Doctors at Guangzhou No. 8 People's Hospital in South China's Guangdong Province use blocking technology on a mother, bringing the baby's HIV/AIDS infection risk to nearly zero on December 2, 2018. Photo: VCG
For the past 17 years, Sun Lijun, director of the STD/AIDS department in Beijing You'an Hospital, a designated HIV/AIDS hospital, has witnessed the development of technology that allows families with HIV/AIDS to have healthy children.
Her research work on such cases is acknowledged in the international science community.
According to the National Health Commission (NHC), there were 850,000 HIV-infected people in China, with new annual infections of around 80,000, as of September 30, 2018.
In a letter of thanks to Sun, a 27-year-old Beijing-based dentist who is also Sun's patient expressed her gratitude to Sun during her pregnancy, when she was shocked to learn that she was HIV-positive.
With the support of family and friends, the patient abandoned suicidal tendency and decided to pursue treatment.
In her 12th week of pregnancy, the patient turned to Sun for help.
"With tears in her eyes, my mother asked Sun to help me and my baby when she saw Sun for the first time," the patient recalled.
In a letter written by the patient, she still remembers Sun's encouraging words. "After a few months of taking medicines, the viral load in your system will be controlled to a level that cannot be detected, and you can live like any other ordinary person."
The patient could not believe it when Sun told her that she could even have a second healthy child.
Sun told her the transmission of HIV could be blocked between mothers and children with a success rate of at least 98 percent.
After six months, the patient's virus load level was brought under control and no longer detected in her blood, which meant her baby was healthy and safe.
"Sun gave me a second life and brought hope to my family," the patient said.
The baby is now almost 1 year old and tests showed negative results. "Our family lives happily together every day," the mother wrote in the letter.
A new-born baby girl of an HIV affected mother at Guangzhou No. 8 People's Hospital in South China's Guangdong Province on December 2, 2018. Photo: VCG
Sun and her team strive to keep the HIV/AIDS mortality rate to 0.03 percent and the virus inhibition rate at 100 percent, which is the same as leading levels all over the world.
This progress makes having healthy children possible for families affected by HIV/AIDS.
According to China's Infectious Disease Law, hospitals are not allowed to treat HIV/AIDS affected patients with assisted reproduction, including artificial insemination and in-vitro fertilization treatment.
In the last decade, Sun has led her team in following up on more than 2,000 cases. More than 700 new babies were born to couples affected by HIV, Sun told the Global Times.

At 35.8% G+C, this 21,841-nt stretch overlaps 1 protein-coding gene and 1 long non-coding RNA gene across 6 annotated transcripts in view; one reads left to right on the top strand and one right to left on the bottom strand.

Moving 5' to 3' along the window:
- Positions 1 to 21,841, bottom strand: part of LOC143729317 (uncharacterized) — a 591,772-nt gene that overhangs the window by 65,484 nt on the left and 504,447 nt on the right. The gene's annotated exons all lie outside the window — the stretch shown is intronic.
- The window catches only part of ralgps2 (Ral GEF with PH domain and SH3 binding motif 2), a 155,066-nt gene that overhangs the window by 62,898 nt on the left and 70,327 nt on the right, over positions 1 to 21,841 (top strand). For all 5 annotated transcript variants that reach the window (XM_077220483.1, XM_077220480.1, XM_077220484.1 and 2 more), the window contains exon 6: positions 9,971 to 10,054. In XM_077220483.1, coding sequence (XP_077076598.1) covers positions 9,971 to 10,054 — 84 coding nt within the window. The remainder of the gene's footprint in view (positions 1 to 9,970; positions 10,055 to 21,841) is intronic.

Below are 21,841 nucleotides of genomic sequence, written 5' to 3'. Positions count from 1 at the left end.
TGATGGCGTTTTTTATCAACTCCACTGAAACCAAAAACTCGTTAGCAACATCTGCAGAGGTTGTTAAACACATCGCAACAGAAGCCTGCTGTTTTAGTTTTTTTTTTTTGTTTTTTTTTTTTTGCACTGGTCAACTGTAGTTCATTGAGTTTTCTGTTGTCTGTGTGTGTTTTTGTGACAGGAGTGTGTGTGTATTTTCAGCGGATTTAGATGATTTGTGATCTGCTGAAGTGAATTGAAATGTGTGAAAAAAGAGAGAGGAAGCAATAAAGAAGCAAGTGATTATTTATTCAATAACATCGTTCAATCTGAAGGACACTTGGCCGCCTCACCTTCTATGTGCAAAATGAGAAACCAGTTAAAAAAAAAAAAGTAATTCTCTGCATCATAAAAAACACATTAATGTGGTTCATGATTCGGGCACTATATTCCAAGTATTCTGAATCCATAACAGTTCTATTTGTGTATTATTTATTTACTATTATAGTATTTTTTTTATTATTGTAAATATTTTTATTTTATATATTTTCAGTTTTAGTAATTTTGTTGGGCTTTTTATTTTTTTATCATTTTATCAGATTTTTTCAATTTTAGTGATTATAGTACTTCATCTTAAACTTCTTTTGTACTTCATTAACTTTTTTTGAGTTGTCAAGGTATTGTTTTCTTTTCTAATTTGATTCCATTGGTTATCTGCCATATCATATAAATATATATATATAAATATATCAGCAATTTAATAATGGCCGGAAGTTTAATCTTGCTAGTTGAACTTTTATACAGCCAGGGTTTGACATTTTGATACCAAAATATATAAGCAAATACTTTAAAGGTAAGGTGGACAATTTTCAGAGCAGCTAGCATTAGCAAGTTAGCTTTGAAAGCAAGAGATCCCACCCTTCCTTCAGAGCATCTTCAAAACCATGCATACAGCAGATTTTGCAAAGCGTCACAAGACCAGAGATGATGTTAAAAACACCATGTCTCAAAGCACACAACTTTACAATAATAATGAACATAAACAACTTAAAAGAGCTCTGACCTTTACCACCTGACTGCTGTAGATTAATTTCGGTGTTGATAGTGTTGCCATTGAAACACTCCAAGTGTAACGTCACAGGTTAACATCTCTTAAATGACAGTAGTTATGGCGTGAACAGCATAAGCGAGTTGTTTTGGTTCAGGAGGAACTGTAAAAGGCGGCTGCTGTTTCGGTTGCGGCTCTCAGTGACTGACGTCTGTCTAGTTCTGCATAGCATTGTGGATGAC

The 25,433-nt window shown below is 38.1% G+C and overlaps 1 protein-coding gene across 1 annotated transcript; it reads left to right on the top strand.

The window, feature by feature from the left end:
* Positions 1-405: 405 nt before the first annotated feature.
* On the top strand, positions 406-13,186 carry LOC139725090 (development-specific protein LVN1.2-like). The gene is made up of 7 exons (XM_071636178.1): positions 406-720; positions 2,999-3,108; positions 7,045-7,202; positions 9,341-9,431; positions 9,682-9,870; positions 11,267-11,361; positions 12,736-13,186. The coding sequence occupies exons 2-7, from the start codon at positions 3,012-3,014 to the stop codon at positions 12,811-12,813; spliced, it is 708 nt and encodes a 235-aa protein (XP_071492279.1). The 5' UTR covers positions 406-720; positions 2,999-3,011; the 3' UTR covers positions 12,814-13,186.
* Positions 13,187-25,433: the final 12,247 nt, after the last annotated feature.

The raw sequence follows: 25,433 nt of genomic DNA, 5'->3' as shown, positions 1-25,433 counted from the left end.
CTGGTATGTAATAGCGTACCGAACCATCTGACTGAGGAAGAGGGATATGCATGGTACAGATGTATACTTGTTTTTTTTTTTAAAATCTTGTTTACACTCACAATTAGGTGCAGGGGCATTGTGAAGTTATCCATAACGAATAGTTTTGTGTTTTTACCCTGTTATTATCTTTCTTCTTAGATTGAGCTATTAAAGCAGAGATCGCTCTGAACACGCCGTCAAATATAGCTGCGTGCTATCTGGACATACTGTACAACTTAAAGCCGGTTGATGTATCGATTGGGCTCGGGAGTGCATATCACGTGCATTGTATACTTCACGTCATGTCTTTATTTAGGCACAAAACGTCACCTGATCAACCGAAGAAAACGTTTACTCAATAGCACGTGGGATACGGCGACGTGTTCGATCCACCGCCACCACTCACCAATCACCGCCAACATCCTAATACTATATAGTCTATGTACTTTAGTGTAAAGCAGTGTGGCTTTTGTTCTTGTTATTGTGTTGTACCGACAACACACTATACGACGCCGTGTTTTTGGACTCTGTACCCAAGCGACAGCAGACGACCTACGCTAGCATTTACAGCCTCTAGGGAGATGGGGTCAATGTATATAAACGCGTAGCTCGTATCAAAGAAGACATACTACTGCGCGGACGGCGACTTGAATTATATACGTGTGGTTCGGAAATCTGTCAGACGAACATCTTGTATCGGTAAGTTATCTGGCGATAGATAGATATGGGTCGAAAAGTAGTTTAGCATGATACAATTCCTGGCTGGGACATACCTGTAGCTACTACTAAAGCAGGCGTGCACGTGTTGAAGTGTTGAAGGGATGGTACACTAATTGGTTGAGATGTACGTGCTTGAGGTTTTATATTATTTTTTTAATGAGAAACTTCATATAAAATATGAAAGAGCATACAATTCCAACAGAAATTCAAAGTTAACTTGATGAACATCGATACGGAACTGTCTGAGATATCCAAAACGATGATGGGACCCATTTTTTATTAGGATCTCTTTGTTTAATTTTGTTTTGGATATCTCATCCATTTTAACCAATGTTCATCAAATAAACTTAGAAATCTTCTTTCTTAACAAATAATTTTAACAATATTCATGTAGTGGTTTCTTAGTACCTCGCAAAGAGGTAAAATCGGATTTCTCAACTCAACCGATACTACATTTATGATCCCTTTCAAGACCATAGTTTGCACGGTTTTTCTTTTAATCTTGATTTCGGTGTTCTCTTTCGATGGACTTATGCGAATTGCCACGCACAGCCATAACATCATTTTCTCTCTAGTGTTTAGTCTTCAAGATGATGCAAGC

In China, mother-to-child HIV transmission has now been effectively brought under control. The transmission rate of AIDS dropped from 7.1 percent in 2012 to 4.9 percent in 2017, the lowest level in history, according to data shared during the NHC press briefing.
More to do
A Beijing-based missile expert is another HIV-affected patient at Sun's hospital. In his letter to Sun written in October 2014, he reflected on how his life has changed.
In 2013, he walked into Sun's office, saying that he wanted to have a child.
"As a member of the positive group, I had basically sentenced myself to death when I learned the result. It had always been a luxury just to live a normal life, let alone have my own child," he said in a letter.
Sun conducted some checks for both the patient and his wife became pregnant while the couple was waiting for the results, a surprise that meant more anxiety for the family.
The results turned out to be within the safety range.
"I hope more people will be encouraged [by this letter], and that people can abandon their bias," he said.
China's HIV population infection rate is about nine cases per 10,000 people.
According to international standards, the AIDS epidemic in China is at a low prevalence level, but the distribution of the epidemic is not balanced, the NHC press briefing stressed.
Looking back at her tenure, Sun said that China started from scratch and is now offering full and free treatment packages for all HIV/AIDS affected citizens.
Sun said that despite medical innovations and personalized dose adjustments according to Chinese patients' characteristics, China is not yet the most advanced country in terms of HIV/AIDS treatment.
There is still a lot of work to do for HIV/AIDS affected people, especially in rural China, where more general practitioners are needed.Newspaper headline: From despair to hope